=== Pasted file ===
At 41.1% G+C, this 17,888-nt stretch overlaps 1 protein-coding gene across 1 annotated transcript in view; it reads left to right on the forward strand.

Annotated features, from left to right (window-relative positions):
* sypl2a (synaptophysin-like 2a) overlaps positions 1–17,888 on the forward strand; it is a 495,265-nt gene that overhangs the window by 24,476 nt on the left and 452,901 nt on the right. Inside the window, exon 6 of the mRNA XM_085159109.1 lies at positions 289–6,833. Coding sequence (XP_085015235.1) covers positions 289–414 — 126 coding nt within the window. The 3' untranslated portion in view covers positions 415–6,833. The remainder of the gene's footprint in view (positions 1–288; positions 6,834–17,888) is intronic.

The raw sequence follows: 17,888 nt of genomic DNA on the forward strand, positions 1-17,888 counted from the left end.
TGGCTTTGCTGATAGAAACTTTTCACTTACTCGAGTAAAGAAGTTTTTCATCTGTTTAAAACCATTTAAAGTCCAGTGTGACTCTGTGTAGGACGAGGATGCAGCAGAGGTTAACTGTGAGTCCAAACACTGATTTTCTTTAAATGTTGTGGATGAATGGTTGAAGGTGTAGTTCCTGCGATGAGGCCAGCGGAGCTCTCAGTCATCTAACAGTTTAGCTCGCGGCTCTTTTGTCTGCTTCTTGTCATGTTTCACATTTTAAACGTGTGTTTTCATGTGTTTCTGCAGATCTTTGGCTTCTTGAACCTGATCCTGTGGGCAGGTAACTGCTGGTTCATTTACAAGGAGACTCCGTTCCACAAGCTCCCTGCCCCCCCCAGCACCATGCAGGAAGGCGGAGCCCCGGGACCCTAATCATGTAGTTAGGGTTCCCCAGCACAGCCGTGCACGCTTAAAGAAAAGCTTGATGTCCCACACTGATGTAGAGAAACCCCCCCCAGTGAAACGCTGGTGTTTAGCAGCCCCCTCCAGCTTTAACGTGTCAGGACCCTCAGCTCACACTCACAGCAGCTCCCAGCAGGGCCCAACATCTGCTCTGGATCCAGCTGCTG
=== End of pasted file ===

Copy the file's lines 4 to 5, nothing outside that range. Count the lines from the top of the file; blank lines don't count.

The raw sequence follows: 17,888 nt of genomic DNA on the forward strand, positions 1-17,888 counted from the left end.
TGGCTTTGCTGATAGAAACTTTTCACTTACTCGAGTAAAGAAGTTTTTCATCTGTTTAAAACCATTTAAAGTCCAGTGTGACTCTGTGTAGGACGAGGATGCAGCAGAGGTTAACTGTGAGTCCAAACACTGATTTTCTTTAAATGTTGTGGATGAATGGTTGAAGGTGTAGTTCCTGCGATGAGGCCAGCGGAGCTCTCAGTCATCTAACAGTTTAGCTCGCGGCTCTTTTGTCTGCTTCTTGTCATGTTTCACATTTTAAACGTGTGTTTTCATGTGTTTCTGCAGATCTTTGGCTTCTTGAACCTGATCCTGTGGGCAGGTAACTGCTGGTTCATTTACAAGGAGACTCCGTTCCACAAGCTCCCTGCCCCCCCCAGCACCATGCAGGAAGGCGGAGCCCCGGGACCCTAATCATGTAGTTAGGGTTCCCCAGCACAGCCGTGCACGCTTAAAGAAAAGCTTGATGTCCCACACTGATGTAGAGAAACCCCCCCCAGTGAAACGCTGGTGTTTAGCAGCCCCCTCCAGCTTTAACGTGTCAGGACCCTCAGCTCACACTCACAGCAGCTCCCAGCAGGGCCCAACATCTGCTCTGGATCCAGCTGCTG